WHAT IS THE HISTORY OF THE CHEVROLET LOGO?

You know the shape, and you know what it represents. Yes, the golden Chevrolet bowtie has been placed at the front of many quality vehicles for years, and it is one of the most recognizable symbols in the world. But how did it come about? What is the history of the Chevrolet logo? Read ahead for a brief history.

Conflicting accounts about the logo’s origin

As the years go on, records can be lost, and memories can fade. As such, a few different origins for the Chevrolet logo have been told.

One account states that company co-founder William C. Durant found inspiration for the logo in a hotel room in Paris. His account indicates that he saw a pattern much like the bowtie on the wallpaper and tore a piece of that to show people how this might be a great nameplate on a car.

A second account of this origin has Mr. Durant’s daughter, whose name is Margery, saying that the famous bowtie was the result of a doodle which Mr. Durant created while having dinner, as he apparently had often sketched out possible logos at the table in between courses.

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Those, however, are not the only accounts. Yet another origin was told in the 1980s when an old interview with Mr. Durant’s widow, Catherine, emerged. She recalled a vacation she and her husband took in Virginia during which they came across a design in the newspaper that struck up inspiration. This revved the research engine of an historian named Ken Kaufman, who discovered a 1911 edition of a newspaper called The Constitution in which an advertisement for a product called “Coalettes” praised the uses of this refined fuel product for fires. That logo has a slanted bowtie shape, wherein the “E” in “Coalettes” is larger than the rest, forming the middle of that bowtie (all letters are capitalized in the logo). Could this be the real origin of the logo?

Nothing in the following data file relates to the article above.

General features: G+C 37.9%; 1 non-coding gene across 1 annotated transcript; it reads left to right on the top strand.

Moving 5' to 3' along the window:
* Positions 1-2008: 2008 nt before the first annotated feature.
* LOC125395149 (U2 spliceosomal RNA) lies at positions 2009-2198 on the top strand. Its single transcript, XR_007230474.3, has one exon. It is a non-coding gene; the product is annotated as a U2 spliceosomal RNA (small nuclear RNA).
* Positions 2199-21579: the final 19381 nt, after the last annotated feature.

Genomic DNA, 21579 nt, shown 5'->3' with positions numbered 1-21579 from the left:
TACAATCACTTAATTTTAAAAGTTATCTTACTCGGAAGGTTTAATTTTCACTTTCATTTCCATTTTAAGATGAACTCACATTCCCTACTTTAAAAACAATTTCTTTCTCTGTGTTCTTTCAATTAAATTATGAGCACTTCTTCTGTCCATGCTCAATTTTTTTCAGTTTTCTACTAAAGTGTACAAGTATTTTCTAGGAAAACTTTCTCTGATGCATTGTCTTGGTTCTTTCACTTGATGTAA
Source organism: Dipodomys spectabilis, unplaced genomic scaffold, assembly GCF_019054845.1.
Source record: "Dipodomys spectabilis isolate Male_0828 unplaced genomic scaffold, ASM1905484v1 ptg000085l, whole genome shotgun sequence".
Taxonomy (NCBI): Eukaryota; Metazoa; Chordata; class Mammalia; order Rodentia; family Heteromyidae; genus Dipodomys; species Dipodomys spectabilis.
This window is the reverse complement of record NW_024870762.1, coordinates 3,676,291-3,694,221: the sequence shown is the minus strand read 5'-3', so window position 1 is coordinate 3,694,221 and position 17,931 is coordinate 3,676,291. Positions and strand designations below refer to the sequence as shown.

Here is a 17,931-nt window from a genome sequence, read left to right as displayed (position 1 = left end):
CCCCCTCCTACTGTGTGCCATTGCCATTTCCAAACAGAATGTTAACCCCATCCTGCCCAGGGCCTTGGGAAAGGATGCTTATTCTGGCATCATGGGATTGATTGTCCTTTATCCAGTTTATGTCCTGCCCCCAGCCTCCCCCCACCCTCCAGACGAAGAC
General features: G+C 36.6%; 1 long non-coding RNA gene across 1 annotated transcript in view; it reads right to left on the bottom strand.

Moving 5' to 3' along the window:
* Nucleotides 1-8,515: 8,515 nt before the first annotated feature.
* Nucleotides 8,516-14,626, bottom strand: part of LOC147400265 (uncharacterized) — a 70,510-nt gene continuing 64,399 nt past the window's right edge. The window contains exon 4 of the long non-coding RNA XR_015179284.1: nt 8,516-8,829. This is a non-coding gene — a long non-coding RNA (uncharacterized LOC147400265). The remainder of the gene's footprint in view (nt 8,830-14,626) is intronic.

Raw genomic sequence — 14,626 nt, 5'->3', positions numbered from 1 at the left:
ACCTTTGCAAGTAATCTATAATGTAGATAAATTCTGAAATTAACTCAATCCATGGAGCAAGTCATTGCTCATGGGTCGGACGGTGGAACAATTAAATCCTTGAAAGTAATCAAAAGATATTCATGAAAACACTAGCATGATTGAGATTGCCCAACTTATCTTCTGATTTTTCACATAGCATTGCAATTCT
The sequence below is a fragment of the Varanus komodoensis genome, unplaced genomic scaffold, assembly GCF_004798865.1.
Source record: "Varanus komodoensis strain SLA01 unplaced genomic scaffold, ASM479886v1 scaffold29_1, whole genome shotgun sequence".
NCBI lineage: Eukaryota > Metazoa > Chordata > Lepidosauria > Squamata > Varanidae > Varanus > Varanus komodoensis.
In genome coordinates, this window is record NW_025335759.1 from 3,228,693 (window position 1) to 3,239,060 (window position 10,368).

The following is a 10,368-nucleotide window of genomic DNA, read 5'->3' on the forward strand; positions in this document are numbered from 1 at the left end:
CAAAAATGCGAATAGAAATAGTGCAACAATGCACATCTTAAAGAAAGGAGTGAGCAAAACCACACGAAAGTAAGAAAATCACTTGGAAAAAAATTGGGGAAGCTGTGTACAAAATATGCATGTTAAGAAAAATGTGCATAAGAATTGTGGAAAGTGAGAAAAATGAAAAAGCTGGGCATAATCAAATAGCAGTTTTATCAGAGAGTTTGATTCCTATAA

Whichever of these accounts is valid, the Chevrolet logo has been one of the most recognizable for over a century. It has been modified a number of times and took on the gold hue in 2004. The bowtie shape remains steady and reliable, much like the vehicles it represents.

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